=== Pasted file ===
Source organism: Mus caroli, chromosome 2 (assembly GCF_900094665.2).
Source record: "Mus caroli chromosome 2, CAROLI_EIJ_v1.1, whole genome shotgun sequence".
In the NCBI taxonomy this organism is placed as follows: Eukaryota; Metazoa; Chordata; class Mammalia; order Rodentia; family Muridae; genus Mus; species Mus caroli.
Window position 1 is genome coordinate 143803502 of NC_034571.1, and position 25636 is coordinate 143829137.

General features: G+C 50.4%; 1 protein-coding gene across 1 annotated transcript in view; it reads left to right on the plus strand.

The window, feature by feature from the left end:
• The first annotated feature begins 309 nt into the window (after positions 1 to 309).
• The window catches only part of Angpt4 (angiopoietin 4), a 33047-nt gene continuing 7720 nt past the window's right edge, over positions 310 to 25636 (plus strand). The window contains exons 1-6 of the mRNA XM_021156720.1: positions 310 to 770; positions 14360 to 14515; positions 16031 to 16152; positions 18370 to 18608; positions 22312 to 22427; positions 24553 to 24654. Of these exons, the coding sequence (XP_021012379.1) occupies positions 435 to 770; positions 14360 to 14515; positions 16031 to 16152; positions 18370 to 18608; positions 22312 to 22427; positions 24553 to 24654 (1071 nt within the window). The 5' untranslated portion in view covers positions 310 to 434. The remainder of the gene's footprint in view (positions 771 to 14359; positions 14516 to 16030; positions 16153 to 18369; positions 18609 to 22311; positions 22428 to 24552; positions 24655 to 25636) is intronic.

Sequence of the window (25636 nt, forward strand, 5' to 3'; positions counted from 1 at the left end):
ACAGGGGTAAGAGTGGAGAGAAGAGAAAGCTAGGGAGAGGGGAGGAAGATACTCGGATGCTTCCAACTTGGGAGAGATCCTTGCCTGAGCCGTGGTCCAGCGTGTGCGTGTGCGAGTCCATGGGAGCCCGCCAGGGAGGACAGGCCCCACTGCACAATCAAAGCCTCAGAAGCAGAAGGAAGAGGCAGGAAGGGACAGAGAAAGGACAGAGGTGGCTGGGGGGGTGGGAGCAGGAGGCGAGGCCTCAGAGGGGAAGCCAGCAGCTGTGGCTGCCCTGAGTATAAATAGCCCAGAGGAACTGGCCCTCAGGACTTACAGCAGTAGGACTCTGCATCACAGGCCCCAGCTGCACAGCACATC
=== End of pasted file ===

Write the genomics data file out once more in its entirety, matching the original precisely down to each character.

Source organism: Mus caroli, chromosome 2 (assembly GCF_900094665.2).
Source record: "Mus caroli chromosome 2, CAROLI_EIJ_v1.1, whole genome shotgun sequence".
In the NCBI taxonomy this organism is placed as follows: Eukaryota; Metazoa; Chordata; class Mammalia; order Rodentia; family Muridae; genus Mus; species Mus caroli.
Window position 1 is genome coordinate 143803502 of NC_034571.1, and position 25636 is coordinate 143829137.

General features: G+C 50.4%; 1 protein-coding gene across 1 annotated transcript in view; it reads left to right on the plus strand.

The window, feature by feature from the left end:
• The first annotated feature begins 309 nt into the window (after positions 1 to 309).
• The window catches only part of Angpt4 (angiopoietin 4), a 33047-nt gene continuing 7720 nt past the window's right edge, over positions 310 to 25636 (plus strand). The window contains exons 1-6 of the mRNA XM_021156720.1: positions 310 to 770; positions 14360 to 14515; positions 16031 to 16152; positions 18370 to 18608; positions 22312 to 22427; positions 24553 to 24654. Of these exons, the coding sequence (XP_021012379.1) occupies positions 435 to 770; positions 14360 to 14515; positions 16031 to 16152; positions 18370 to 18608; positions 22312 to 22427; positions 24553 to 24654 (1071 nt within the window). The 5' untranslated portion in view covers positions 310 to 434. The remainder of the gene's footprint in view (positions 771 to 14359; positions 14516 to 16030; positions 16153 to 18369; positions 18609 to 22311; positions 22428 to 24552; positions 24655 to 25636) is intronic.

Sequence of the window (25636 nt, forward strand, 5' to 3'; positions counted from 1 at the left end):
ACAGGGGTAAGAGTGGAGAGAAGAGAAAGCTAGGGAGAGGGGAGGAAGATACTCGGATGCTTCCAACTTGGGAGAGATCCTTGCCTGAGCCGTGGTCCAGCGTGTGCGTGTGCGAGTCCATGGGAGCCCGCCAGGGAGGACAGGCCCCACTGCACAATCAAAGCCTCAGAAGCAGAAGGAAGAGGCAGGAAGGGACAGAGAAAGGACAGAGGTGGCTGGGGGGGTGGGAGCAGGAGGCGAGGCCTCAGAGGGGAAGCCAGCAGCTGTGGCTGCCCTGAGTATAAATAGCCCAGAGGAACTGGCCCTCAGGACTTACAGCAGTAGGACTCTGCATCACAGGCCCCAGCTGCACAGCACATC